After four months of coding and honing their presentation skills, three teams are tackling a challenge to build and present their own app in the international Technovation Challenge. The teams, SynTech, Serenity, and Thrively, are working alongside the Tang Institute and presented their ideas to the Andover community this past Wednesday.
The Technovation Challenge is a global competition for girls that asks participants to find a solution to a problem within each team’s community. This is Andover’s second year taking part in the competition.
SynTech is made up of Serena Ren ’18, Jocelyn Shen ’18, Sarah Zhao ’18, and Anjalie Kini ’19. Together, they have created a time-management app called “Sorbet.”
“ ‘Sorbet’ aims to help every member of a community live a happier, healthier, and more organized lifestyle. ‘Sorbet’ not only helps you manage your time, but also encourages taking advantage of the support that only an entire community can provide,” said Kini during the Tang Institute presentation.
The SynTech team distinguished their app from competitors’ by adding a social aspect to help manage time. Students can subscribe to channels made by their peers or teachers, giving them access to keep track of all assignments and events.
A support feature has also been integrated so students can indicate whether they are stressed and need help. Friends and classmates are appropriately notified to send the student the support needed.
Ren said, “We designed ‘Sorbet’ to promote the fun and relaxing atmosphere we think all schools should have. This is something our competitors have not included. Also, they do not have a minimized set-up time nor do they encourage students to support each other or take advantage of the power of a community that works together.”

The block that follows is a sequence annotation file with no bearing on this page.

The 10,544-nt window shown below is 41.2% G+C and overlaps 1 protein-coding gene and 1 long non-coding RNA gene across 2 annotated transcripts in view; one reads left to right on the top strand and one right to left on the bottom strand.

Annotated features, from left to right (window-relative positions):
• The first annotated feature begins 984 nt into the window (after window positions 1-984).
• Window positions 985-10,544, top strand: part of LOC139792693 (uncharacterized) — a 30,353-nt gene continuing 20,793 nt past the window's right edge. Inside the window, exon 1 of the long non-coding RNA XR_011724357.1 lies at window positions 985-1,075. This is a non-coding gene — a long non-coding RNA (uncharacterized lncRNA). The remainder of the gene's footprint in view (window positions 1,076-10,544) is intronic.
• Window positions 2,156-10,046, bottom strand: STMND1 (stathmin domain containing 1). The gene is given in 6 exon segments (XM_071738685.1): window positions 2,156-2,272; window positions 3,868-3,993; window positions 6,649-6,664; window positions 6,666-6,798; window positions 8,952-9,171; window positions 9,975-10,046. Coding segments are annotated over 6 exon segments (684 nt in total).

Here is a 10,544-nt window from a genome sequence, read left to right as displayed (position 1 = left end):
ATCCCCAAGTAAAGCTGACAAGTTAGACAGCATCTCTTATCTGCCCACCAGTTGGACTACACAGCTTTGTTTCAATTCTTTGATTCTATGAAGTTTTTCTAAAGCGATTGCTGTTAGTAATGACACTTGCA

Serenity is a team formed by Deyana Marsh ’17, Natalia Suarez ’17, and Diva Harsoor ’18. The team aims to help users reduce stress through fun activities in their app “nChill.”
“Serenity’s biggest goal is reducing stress on our campus. Our app is called ‘nChill,’ and it’s meant to [help users] release stress by providing fun activities and games that take your mind off of your problems and help you relax,” said Harsoor.
“Our app will have four main features, but when you first open the app you will see a mood indicator, which is on a zero to ten scale – zero being extremely stressed and ten being not stressed at all. After that, you go to the four activities, which are meditation, yoga, stretching, and bubble wrap,” Harsoor continued.
Thrively is a team composed of Lauren Luo ’16, Camilla Guo ’17, Lila Brady ’18, Darcy Burnham ’18, and Miriam Feldman ’18. They aim to promote wellness by setting up friendly competition between users of their app “Rumble.”
“With ‘Rumble,’ users build a team to engage in fun, short-term wellness challenges measuring average water consumed, hours slept, and steps walked daily,” said Burnham.
“Rumble” will operate in communities that have a common email domain, allowing users to form teams within dorms, classes, or departments.
“Team-based challenges and user-input incentives are the key features that distinguish ‘Rumble’ from our competitors. We are capitalizing on university and prep school students’ natural competitiveness by creating an app that users feel responsible for and that they can come back to,” said Feldman.
While Technovation is an app design and creation competition, very few of Andover’s competitors had previous experience in coding. One of Technovation’s purposes is to encourage girls to get involved with coding.
Suarez said, “You think it is a lot harder than it is. Granted, it does take a lot of time and it’s not easy, but you think of making an app and having a business plan as something an adult would do and not really as something you could be able to do in high school, but if you actually want to do it, all you really need is a business plan and an app. From there, you can conquer the world.”
In the 2015 Technovation Challenge, WoCo, one of Andover’s own teams, took second place globally and first place nationally with their app “PraisePop.” WoCo also received the inaugural U.N. Women Prize for the Top National Team.